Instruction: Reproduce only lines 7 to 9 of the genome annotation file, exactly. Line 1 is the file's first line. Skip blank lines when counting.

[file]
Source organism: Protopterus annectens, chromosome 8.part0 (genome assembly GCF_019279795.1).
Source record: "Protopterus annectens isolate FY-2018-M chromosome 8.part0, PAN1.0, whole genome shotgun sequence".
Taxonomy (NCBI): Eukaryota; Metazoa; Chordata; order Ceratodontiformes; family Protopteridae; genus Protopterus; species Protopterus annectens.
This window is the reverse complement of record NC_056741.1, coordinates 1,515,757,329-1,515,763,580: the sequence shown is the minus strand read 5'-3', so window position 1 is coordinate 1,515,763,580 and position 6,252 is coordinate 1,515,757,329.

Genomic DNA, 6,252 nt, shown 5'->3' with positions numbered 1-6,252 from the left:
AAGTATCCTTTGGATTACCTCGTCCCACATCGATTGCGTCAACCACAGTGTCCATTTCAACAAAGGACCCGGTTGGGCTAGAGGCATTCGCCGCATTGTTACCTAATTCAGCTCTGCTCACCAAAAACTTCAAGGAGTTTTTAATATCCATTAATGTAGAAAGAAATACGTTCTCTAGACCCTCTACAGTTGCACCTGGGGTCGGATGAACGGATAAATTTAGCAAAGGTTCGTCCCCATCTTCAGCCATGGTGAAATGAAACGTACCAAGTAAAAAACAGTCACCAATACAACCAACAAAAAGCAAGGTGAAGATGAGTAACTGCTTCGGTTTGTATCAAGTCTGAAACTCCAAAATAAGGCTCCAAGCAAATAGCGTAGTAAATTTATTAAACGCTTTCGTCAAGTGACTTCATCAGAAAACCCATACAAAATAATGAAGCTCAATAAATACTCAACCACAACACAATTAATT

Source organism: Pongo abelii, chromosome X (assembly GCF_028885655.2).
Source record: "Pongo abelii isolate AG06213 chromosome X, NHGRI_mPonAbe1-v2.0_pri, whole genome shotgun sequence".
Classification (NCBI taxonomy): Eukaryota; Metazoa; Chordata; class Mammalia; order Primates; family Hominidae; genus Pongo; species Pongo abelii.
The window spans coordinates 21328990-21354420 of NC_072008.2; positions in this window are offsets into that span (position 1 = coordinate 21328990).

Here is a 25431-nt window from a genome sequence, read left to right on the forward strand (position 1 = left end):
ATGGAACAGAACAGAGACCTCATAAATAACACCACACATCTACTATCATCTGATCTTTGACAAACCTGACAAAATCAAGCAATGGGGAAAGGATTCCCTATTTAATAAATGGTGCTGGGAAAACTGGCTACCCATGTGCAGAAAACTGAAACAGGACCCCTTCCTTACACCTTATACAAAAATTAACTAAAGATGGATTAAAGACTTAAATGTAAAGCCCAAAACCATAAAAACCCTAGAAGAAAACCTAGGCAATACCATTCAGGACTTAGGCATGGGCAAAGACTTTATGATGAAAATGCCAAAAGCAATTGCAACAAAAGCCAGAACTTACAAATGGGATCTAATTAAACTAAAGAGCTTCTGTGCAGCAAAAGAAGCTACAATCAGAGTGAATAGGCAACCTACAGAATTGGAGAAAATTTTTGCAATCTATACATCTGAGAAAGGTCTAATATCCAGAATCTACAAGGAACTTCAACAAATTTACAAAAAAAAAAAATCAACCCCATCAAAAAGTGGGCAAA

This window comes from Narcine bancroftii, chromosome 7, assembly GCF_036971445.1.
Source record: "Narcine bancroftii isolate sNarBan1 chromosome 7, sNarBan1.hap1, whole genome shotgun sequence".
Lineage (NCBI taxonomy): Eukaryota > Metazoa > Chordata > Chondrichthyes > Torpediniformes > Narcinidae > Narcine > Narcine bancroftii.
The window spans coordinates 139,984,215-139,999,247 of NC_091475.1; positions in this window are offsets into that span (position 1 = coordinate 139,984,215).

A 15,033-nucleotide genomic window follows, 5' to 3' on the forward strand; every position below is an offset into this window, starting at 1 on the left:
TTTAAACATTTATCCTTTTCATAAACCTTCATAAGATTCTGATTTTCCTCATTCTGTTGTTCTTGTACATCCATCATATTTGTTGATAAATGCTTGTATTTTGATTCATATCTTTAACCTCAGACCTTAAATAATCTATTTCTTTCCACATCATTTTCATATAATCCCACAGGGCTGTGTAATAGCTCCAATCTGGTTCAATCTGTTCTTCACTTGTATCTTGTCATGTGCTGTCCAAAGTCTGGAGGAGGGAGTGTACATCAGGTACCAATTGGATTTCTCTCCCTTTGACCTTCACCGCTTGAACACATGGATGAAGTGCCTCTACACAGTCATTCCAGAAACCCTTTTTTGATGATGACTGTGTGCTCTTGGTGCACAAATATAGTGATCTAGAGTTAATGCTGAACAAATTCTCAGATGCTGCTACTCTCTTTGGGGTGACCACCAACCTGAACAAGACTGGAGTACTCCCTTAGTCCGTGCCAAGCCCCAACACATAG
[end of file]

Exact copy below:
Source organism: Pongo abelii, chromosome X (assembly GCF_028885655.2).
Source record: "Pongo abelii isolate AG06213 chromosome X, NHGRI_mPonAbe1-v2.0_pri, whole genome shotgun sequence".
Classification (NCBI taxonomy): Eukaryota; Metazoa; Chordata; class Mammalia; order Primates; family Hominidae; genus Pongo; species Pongo abelii.